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Technical University of Munich

Technical University of Munich

Sitemap > Veranstaltungen und Termine > Munich Colloquium: Why the 1980s “Biological Revolution” in Psychiatry Really Happened, and How it Lost its Way


Munich Colloquium: Why the 1980s “Biological Revolution” in Psychiatry Really Happened, and How it Lost its Way

Thursday 27.06.2019, 19:00 - 21:30


Vorhoelzer Forum 

Prof. Dr. Anne Harrington

The Munich Colloquium on Technology in Society is designed as a series of public lectures. These lectures will be held by important figures in the area of Science and Technology Studies and explore key issues at the crossroads of science, technology, society and policy.

In the early 1980s, American psychiatry declared a biological revolution. The Freudian ideas, that had dominated understanding and treatment since at least World War II, were denounced as unscientific and retrograde. Drugs, brain science and genes were declared the future of mental health care. More than thirty years later, there are clear signs that this so-called revolution is running into the sand. Far from flocking to psychiatry, many pharmaceutical companies have been fleeing it. The diagnostic manual on which profession has rested so much of its biological authority has come under sharp attack, not just by cranky outsiders but by informed insiders committed to the mission.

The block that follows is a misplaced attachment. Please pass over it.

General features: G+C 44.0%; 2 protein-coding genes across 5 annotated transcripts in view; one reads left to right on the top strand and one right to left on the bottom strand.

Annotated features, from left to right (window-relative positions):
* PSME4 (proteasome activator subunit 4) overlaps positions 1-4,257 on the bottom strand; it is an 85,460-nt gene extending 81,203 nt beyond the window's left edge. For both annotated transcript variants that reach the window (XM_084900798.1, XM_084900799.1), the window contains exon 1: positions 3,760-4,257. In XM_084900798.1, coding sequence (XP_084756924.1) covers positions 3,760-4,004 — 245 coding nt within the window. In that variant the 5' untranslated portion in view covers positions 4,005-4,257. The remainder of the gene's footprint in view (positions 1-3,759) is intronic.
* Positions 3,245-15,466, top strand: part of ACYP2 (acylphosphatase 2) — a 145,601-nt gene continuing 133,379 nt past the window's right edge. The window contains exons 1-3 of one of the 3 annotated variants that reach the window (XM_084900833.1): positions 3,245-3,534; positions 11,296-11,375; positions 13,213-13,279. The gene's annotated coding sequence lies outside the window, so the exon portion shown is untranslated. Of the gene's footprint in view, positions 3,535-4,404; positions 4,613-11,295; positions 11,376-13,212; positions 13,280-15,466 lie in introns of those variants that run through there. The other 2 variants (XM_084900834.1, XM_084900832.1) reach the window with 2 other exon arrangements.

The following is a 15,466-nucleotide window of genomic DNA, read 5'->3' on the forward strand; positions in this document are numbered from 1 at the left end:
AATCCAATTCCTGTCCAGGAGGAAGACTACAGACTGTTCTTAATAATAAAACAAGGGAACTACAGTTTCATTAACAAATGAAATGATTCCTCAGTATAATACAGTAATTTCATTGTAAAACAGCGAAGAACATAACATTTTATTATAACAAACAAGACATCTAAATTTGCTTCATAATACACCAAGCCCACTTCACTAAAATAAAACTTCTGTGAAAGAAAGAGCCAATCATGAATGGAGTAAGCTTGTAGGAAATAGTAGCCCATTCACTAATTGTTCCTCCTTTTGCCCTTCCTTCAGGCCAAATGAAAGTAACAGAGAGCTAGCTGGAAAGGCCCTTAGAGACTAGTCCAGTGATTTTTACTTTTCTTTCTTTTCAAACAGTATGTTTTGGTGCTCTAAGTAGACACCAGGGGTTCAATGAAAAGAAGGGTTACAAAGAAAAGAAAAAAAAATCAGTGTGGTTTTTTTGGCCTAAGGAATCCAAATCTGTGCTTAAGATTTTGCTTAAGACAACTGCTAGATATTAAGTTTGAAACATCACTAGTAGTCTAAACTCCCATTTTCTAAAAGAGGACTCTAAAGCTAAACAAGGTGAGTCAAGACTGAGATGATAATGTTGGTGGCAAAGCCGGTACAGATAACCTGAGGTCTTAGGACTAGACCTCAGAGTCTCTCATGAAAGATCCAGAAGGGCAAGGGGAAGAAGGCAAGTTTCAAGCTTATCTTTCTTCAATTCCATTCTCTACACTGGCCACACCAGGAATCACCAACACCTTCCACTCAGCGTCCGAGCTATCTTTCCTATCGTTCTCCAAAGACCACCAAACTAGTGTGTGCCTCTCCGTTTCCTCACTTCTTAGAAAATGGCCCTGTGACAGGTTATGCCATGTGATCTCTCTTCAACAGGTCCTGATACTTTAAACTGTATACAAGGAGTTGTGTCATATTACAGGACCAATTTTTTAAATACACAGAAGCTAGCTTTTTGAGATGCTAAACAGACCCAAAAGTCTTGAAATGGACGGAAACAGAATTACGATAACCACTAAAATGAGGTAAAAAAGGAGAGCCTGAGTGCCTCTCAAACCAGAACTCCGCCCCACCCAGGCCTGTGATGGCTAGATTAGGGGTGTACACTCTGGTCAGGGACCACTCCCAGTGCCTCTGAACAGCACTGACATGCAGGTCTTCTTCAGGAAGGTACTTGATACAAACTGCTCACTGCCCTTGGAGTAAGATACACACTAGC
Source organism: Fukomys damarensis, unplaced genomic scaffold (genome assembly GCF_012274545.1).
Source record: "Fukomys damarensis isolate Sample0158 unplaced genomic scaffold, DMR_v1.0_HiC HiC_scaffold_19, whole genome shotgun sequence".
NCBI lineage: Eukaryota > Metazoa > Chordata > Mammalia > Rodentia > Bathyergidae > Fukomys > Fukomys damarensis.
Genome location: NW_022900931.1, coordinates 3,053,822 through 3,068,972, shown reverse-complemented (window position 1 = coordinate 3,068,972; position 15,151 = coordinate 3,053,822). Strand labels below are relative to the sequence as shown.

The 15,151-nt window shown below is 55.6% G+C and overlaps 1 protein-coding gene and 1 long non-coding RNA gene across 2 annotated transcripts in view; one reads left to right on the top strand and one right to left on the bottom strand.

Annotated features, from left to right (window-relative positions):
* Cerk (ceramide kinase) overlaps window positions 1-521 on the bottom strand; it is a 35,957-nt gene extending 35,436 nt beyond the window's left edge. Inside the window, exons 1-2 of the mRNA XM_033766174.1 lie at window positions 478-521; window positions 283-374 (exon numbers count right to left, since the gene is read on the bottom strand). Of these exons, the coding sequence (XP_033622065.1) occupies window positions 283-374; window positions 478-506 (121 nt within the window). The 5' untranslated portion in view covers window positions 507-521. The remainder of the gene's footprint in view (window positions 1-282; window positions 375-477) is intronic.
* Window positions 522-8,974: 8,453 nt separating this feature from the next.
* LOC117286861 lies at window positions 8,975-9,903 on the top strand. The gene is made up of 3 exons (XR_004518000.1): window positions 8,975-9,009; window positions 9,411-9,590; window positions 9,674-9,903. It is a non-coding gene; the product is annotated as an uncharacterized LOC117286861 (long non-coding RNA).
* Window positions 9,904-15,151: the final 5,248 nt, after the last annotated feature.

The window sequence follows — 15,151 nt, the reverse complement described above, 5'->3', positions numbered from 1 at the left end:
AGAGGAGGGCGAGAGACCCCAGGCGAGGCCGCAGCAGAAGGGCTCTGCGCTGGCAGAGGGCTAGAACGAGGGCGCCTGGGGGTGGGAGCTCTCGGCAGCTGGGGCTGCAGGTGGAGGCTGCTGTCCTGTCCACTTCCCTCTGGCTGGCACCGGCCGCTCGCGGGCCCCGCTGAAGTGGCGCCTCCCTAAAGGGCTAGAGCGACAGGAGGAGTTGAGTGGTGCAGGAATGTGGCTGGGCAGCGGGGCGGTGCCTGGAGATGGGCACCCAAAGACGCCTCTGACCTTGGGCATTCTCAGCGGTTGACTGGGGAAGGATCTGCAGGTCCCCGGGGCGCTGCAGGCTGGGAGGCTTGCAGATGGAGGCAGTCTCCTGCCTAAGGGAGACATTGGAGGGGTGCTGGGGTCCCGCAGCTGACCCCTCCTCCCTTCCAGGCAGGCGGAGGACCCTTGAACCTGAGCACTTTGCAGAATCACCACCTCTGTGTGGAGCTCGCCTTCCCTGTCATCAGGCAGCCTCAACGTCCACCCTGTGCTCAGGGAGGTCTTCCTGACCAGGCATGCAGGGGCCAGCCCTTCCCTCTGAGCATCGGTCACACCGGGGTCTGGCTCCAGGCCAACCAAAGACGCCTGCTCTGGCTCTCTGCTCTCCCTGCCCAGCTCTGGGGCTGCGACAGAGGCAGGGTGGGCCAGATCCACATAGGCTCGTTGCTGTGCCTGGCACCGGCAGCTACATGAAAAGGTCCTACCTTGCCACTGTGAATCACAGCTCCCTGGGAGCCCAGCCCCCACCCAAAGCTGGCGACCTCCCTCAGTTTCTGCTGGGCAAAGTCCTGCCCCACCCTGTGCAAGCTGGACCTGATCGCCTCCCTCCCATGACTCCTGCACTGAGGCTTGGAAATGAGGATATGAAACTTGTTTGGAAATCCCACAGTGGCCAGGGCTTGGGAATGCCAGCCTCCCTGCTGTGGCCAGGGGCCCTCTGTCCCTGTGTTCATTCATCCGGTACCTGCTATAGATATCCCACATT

To understand why this has happened, we need to rethink our understanding of the events of the 1980s and beyond. A revolution was declared, but the period was not marked by any revolutionary new scientific understandings. The call to “revolution” was instead a way of rhetorically summoning a new vision of psychiatry’s identity and destiny into existence. The challenge is to understand why it was summoned, and all the ways in which it became a critically important belief system under which all sorts of stakeholders carried out—and still carry out—their business. Only once we understand that can we understand why it left behind such an unsatisfactory legacy.


Elisabeth Zellmer, Anna Rodewald

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